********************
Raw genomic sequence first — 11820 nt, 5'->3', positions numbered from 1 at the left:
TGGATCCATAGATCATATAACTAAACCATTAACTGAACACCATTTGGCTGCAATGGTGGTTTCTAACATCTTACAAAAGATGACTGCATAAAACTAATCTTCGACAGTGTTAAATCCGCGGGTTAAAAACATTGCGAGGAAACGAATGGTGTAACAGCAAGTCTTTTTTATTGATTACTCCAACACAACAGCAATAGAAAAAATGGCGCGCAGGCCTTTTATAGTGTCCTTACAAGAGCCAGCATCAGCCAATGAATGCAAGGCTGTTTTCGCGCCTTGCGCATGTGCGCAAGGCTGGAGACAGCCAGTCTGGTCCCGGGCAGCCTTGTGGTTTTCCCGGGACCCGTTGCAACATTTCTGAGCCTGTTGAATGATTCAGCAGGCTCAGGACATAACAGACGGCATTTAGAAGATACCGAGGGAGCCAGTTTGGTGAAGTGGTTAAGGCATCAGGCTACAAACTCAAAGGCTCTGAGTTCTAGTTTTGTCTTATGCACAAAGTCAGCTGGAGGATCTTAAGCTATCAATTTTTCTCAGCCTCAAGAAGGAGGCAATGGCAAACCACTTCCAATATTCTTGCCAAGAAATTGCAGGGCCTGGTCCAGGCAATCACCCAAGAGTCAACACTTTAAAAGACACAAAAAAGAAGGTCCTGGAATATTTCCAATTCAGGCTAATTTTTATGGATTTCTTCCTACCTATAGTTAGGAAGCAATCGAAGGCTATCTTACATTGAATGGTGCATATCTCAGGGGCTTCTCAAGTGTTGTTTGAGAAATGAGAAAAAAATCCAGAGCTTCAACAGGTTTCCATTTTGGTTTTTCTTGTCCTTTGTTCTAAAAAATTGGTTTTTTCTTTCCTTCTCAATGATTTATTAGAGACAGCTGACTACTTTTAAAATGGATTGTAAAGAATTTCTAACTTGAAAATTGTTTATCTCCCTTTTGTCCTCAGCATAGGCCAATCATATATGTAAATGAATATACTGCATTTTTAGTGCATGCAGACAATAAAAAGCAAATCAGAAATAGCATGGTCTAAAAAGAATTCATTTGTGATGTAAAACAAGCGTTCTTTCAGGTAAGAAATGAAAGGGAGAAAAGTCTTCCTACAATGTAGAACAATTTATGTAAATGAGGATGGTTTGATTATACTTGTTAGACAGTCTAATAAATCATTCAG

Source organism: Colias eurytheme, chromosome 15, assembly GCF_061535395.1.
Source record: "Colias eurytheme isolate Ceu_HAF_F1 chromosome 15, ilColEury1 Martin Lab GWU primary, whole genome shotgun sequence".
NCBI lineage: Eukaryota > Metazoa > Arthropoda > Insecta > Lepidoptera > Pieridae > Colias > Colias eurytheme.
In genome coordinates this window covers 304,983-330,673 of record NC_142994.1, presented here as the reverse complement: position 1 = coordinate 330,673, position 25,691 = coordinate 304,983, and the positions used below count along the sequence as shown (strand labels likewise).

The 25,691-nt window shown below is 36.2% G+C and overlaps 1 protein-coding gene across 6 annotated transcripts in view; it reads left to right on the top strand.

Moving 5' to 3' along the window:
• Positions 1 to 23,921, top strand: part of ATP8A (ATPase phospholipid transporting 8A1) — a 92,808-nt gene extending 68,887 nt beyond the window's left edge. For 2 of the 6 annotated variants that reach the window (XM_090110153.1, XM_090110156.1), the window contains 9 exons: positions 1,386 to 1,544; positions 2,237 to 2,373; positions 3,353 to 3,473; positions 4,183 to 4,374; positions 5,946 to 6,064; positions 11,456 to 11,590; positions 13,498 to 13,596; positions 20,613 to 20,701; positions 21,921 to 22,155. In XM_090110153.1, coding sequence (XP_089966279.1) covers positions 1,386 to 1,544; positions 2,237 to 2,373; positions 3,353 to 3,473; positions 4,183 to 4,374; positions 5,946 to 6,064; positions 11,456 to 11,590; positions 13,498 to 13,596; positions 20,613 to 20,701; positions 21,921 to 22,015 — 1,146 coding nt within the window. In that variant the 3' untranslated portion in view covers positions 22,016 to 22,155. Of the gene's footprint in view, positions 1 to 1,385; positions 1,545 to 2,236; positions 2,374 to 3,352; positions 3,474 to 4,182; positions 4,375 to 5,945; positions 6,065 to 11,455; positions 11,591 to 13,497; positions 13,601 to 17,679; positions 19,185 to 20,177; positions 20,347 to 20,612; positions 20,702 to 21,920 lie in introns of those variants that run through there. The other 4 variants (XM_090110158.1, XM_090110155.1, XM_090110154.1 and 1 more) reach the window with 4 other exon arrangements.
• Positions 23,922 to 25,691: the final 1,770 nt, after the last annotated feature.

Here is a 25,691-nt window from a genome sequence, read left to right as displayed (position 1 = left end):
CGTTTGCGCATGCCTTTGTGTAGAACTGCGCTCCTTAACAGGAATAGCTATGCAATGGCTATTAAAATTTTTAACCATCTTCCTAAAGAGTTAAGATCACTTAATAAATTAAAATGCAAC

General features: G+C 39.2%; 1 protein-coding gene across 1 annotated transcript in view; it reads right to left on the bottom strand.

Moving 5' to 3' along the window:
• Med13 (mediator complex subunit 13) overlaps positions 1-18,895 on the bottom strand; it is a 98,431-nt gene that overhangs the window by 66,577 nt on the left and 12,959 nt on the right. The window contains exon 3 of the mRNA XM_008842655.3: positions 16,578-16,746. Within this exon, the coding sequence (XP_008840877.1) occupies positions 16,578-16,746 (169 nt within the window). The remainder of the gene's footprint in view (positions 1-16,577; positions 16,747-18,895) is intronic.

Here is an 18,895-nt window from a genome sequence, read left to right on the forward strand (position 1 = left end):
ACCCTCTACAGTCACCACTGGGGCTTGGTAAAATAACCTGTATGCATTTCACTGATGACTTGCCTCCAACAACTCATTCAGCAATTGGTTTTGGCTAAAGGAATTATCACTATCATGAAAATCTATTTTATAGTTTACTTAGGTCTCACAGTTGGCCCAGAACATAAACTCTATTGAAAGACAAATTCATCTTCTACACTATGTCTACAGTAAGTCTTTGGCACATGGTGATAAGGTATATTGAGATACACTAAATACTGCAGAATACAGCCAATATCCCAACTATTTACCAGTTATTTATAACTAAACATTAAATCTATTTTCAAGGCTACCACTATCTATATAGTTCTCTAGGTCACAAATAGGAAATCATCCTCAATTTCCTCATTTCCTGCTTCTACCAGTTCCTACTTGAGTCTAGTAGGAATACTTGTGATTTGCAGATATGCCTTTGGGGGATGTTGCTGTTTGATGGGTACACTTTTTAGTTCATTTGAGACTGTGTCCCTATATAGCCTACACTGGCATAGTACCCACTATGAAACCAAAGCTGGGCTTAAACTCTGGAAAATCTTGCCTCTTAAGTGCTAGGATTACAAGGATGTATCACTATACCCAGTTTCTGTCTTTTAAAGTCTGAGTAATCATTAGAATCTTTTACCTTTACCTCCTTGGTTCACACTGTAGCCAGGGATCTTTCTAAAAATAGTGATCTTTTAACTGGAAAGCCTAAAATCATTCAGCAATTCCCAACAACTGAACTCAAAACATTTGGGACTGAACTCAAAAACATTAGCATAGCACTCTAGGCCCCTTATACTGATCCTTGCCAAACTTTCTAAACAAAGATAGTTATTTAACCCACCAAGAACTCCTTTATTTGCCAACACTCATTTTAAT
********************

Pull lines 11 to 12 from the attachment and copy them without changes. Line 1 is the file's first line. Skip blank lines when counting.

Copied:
Here is a 25,691-nt window from a genome sequence, read left to right as displayed (position 1 = left end):
CGTTTGCGCATGCCTTTGTGTAGAACTGCGCTCCTTAACAGGAATAGCTATGCAATGGCTATTAAAATTTTTAACCATCTTCCTAAAGAGTTAAGATCACTTAATAAATTAAAATGCAAC